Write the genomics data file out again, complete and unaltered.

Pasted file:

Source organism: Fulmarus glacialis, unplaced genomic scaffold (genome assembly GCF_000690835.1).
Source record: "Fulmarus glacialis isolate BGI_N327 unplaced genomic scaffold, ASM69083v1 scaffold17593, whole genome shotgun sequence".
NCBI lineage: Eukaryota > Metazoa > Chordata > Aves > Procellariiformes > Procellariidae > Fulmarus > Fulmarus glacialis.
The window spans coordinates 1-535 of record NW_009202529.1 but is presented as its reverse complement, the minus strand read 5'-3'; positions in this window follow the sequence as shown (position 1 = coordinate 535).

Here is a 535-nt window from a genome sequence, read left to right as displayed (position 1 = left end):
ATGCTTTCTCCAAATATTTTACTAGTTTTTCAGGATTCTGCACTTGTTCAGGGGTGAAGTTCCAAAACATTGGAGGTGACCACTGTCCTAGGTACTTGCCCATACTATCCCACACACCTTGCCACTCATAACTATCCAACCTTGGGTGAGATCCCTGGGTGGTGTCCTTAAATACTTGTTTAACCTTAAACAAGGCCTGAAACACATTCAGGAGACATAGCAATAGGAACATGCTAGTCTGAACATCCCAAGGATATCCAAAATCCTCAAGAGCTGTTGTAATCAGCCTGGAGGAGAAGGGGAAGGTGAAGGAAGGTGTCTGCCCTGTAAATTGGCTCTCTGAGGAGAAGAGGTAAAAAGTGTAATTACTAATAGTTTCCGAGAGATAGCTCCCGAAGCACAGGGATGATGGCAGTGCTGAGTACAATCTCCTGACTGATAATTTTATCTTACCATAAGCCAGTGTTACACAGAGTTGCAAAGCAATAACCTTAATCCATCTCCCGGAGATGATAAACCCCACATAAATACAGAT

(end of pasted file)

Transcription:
Source organism: Fulmarus glacialis, unplaced genomic scaffold (genome assembly GCF_000690835.1).
Source record: "Fulmarus glacialis isolate BGI_N327 unplaced genomic scaffold, ASM69083v1 scaffold17593, whole genome shotgun sequence".
NCBI lineage: Eukaryota > Metazoa > Chordata > Aves > Procellariiformes > Procellariidae > Fulmarus > Fulmarus glacialis.
The window spans coordinates 1-535 of record NW_009202529.1 but is presented as its reverse complement, the minus strand read 5'-3'; positions in this window follow the sequence as shown (position 1 = coordinate 535).

Here is a 535-nt window from a genome sequence, read left to right as displayed (position 1 = left end):
ATGCTTTCTCCAAATATTTTACTAGTTTTTCAGGATTCTGCACTTGTTCAGGGGTGAAGTTCCAAAACATTGGAGGTGACCACTGTCCTAGGTACTTGCCCATACTATCCCACACACCTTGCCACTCATAACTATCCAACCTTGGGTGAGATCCCTGGGTGGTGTCCTTAAATACTTGTTTAACCTTAAACAAGGCCTGAAACACATTCAGGAGACATAGCAATAGGAACATGCTAGTCTGAACATCCCAAGGATATCCAAAATCCTCAAGAGCTGTTGTAATCAGCCTGGAGGAGAAGGGGAAGGTGAAGGAAGGTGTCTGCCCTGTAAATTGGCTCTCTGAGGAGAAGAGGTAAAAAGTGTAATTACTAATAGTTTCCGAGAGATAGCTCCCGAAGCACAGGGATGATGGCAGTGCTGAGTACAATCTCCTGACTGATAATTTTATCTTACCATAAGCCAGTGTTACACAGAGTTGCAAAGCAATAACCTTAATCCATCTCCCGGAGATGATAAACCCCACATAAATACAGAT